Proceedings of the Philosophy of Science Association 2002 (3):S112-S123 (2002)
Akaike’s framework for thinking about model selection in terms of the goal of predictive accuracy and his criterion for model selection have important philosophical implications. Scientists often test models whose truth values they already know, and they often decline to reject models that they know full well are false. Instrumentalism helps explain this pervasive feature of scientific practice, and Akaike’s framework helps provide instrumentalism with the epistemology it needs. Akaike’s criterion for model selection also throws light on the role of parsimony considerations in hypothesis evaluation. I explain the basic ideas behind Akaike’s framework and criterion; several biological examples, including the use of maximum likelihood methods in phylogenetic inference, are considered.
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Reconstructing the Past: Parsimony, Evolution, and Inference.Elliott Sober - 1992 - Philosophical Review 101 (3):725-729.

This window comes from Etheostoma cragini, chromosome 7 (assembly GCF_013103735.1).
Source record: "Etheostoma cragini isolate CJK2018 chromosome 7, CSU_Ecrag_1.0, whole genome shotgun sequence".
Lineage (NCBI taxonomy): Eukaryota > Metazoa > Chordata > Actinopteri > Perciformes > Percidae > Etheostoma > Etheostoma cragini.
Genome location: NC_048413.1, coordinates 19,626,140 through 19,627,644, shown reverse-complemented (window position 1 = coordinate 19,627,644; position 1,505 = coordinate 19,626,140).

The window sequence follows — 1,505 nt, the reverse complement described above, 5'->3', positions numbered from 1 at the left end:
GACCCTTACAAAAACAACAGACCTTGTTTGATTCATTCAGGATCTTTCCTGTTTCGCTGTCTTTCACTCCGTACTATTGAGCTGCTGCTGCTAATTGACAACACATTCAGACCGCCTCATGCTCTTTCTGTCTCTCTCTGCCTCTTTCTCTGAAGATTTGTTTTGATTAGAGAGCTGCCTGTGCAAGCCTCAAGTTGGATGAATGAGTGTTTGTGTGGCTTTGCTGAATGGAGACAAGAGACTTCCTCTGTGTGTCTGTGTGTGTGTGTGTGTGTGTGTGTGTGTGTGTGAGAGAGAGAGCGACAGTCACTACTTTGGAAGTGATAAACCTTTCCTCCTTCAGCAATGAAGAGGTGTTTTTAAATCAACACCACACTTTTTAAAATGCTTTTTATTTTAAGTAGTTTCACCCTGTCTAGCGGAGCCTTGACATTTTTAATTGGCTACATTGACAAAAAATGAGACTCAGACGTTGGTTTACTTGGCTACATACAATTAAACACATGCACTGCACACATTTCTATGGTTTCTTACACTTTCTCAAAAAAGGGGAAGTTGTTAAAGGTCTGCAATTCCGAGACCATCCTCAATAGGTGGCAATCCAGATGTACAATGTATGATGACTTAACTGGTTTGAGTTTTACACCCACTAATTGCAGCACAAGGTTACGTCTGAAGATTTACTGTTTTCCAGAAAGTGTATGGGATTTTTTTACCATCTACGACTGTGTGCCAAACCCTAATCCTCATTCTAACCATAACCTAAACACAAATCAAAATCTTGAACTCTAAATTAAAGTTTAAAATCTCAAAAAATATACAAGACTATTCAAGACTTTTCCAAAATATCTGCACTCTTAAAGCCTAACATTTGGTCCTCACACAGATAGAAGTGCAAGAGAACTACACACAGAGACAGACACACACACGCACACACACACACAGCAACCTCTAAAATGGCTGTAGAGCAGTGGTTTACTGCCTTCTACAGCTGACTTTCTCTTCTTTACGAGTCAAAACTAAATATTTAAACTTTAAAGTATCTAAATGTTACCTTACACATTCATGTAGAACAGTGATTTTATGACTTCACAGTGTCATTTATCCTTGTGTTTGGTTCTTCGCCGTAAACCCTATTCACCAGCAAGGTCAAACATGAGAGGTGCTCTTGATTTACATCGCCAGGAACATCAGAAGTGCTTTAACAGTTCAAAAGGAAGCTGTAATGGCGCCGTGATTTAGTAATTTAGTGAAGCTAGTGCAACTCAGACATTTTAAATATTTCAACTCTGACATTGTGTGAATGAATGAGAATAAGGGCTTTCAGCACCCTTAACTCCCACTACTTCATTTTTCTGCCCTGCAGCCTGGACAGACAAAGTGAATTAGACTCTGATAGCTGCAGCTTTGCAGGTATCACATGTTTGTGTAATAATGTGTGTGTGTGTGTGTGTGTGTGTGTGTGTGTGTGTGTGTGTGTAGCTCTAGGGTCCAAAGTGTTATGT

How to Tell When Simpler, More Unified, or Less Ad Hoc Theories Will Provide More Accurate Predictions.Malcolm Forster & Elliott Sober - 1994 - British Journal for the Philosophy of Science 45 (1):1-35.
Citations of this work BETA
Empiricism and/or Instrumentalism?Prasanta S. Bandyopadhyay, Mark Greenwood, Gordon Brittan & Ken A. Aho - 2014 - Erkenntnis 79 (S5):1019-1041.
New Tools for Theory Choice and Theory Diagosis.John R. Welch - 2013 - Studies in History and Philosophy of Science Part A 44 (3):318-329.
Chimpanzee Mindreading and the Value of Parsimonious Mental Models.Hayley Clatterbuck - 2015 - Mind and Language 30 (4):414-436.
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